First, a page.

letter to the editor

Letter to the Editor graphic

“The current political system does not easily allow for homelessness to be an issue that gains much attention or commitment from elected officials. This is largely disheartening and reflects poorly upon voters and politicians but it also has the upside of partly keeping bad rhetoric out of the discourse,” writes Quinn Sam, a student entering his second year studying political science and economy at the University of Ottawa.

Letter to the Editor graphic

“As a soon-to-be graduating nursing student, I’ve come to realize that health sciences programs, although intensive, unquestionably fail to address humans’ interconnectedness with animals and nature, known as the One Health approach. Never once in my classes have we addressed how human health and well-being are intrinsically related to that of the environment,” writes fourth-year University of Ottawa nursing student, Maëla Séguin.

Letter to the Editor graphic

“With over 90 per cent of North Americans admitting that they have gone to work while sick, the importance of wearing masks to prevent transmission and illness is a lesson learnt; to remember once the COVID-19 crisis is over. We should not have to wait for another global pandemic to remind us of lessons learned.” writes Rhyanna Melanson, a 2020 U of O graduate in biology.

Letter to the Editor graphic

In light of the recent controversy surrounding the use of the ‘N-word’ by a professor in a lecture. Babacar Faye, the University of Ottawa Students’ Union president, has written a letter to the editor of the Fulcrum where he calls on the University of Ottawa to take action and take the necessary steps to rid the campus of racism and make it inclusive for everyone.

Letter to the Editor

“What is happening at the University of Ottawa is not about white folk’s right to access reclaimed verbiage by communities outside of their own, nor about academic freedom, as we have been so led to believe. What we are collectively bearing witness to is about power; namely who can access it, and who must succumb to it,” writes Shadé Edwards, a second-year common law student at the University of Ottawa.

Letter to the Editor

“The disciplining of professors based on ‘micro-aggressions,’ however, sets an unfortunate precedent and represents a slippery slope. No conscientious professor would willingly hurt their students’ feelings,” writes Thomas Boogaart, a professor of contemporary global history at the University of Ottawa since 2004 and a member of the APTPUO’s Board of Directors.

Letter to the Editor

“How do we make progress from here at the University of Ottawa? If by terming it as a good crisis, Jacques Frémont is going to make transformational changes in the U of O landscape, I am all behind him, but if it is going to be talk, PR, and no action, then his legacy will be harshly judged by all generations,” writes Rony Fosting an international student at the University of Ottawa.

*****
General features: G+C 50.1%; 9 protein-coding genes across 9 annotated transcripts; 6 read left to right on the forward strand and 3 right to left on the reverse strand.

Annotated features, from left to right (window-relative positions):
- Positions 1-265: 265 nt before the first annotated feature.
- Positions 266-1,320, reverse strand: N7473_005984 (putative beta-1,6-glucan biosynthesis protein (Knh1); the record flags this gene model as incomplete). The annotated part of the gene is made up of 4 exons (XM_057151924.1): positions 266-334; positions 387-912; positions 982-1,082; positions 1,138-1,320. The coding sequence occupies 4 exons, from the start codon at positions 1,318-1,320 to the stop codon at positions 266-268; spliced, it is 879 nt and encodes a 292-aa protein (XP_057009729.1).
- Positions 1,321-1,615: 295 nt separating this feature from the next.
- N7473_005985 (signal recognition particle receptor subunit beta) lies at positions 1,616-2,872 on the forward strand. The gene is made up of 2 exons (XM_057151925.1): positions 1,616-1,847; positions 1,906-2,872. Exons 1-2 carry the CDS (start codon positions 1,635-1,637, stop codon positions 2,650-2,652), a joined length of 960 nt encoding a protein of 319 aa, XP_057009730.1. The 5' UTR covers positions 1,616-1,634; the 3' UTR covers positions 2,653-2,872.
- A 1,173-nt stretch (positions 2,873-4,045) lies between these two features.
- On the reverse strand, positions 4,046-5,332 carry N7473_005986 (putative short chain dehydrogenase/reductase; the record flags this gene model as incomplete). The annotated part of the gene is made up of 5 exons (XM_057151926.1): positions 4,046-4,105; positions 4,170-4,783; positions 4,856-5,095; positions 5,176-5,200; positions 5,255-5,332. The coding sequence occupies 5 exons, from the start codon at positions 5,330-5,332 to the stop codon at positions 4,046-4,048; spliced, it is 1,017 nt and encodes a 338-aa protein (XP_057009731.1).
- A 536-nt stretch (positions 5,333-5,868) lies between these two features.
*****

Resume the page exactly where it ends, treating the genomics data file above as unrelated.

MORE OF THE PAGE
Letter to the Editor

“My concerns stem from this mental health crisis which has been exacerbated by the uncertainty of a pandemic; I worry about the mentalities professors have adopted in wake of all classes being shifted online,” says third-year U of O political science and history student Nelson Mahmoudi

Letter to the Editor

“The University of Ottawa has to stop asking students to reach out about their mental health struggles when they won’t listen to what they have to say. Instead of being asked to reach out, students need an official system where they can share their experiences,” writes Kimberley Paradis, a fourth-year computer engineering student at the University of Ottawa.

Letter to the Editor

“While I have no doubts that the creators of the petition mean well, this particular issue reminds me of a similar call to action for mandatory Indigenous content courses in universities. Many of the issues raised in this regard also apply to these suggested mandatory anti-racism courses. Primarily, these mandatory courses could actually foster the toxic spaces they are meant to mitigate,” writes Sam Yee a third-year biomedical sciences and Indigenous studies student at the University of Ottawa.

Letter to the Editor

A few months ago, I read former US Ambassador to the United Nations Samantha Power’s memoir, The Education of an Idealist. In it, she asked a question that has stuck with me since: “What is the nature of individual responsibility in the face of injustice?” writes second-year University of Ottawa Law student Nemee Bedar in a letter to the editor.

“The Senate, one of the most powerful governing bodies in our institution, should have cancelled classes this Friday. They should be tasking themselves with assembling a campaign aimed at promoting further education, organization, and collaboration to address this problem,” writes U of O student Lorin Clive D’Arcy Van Dusen.

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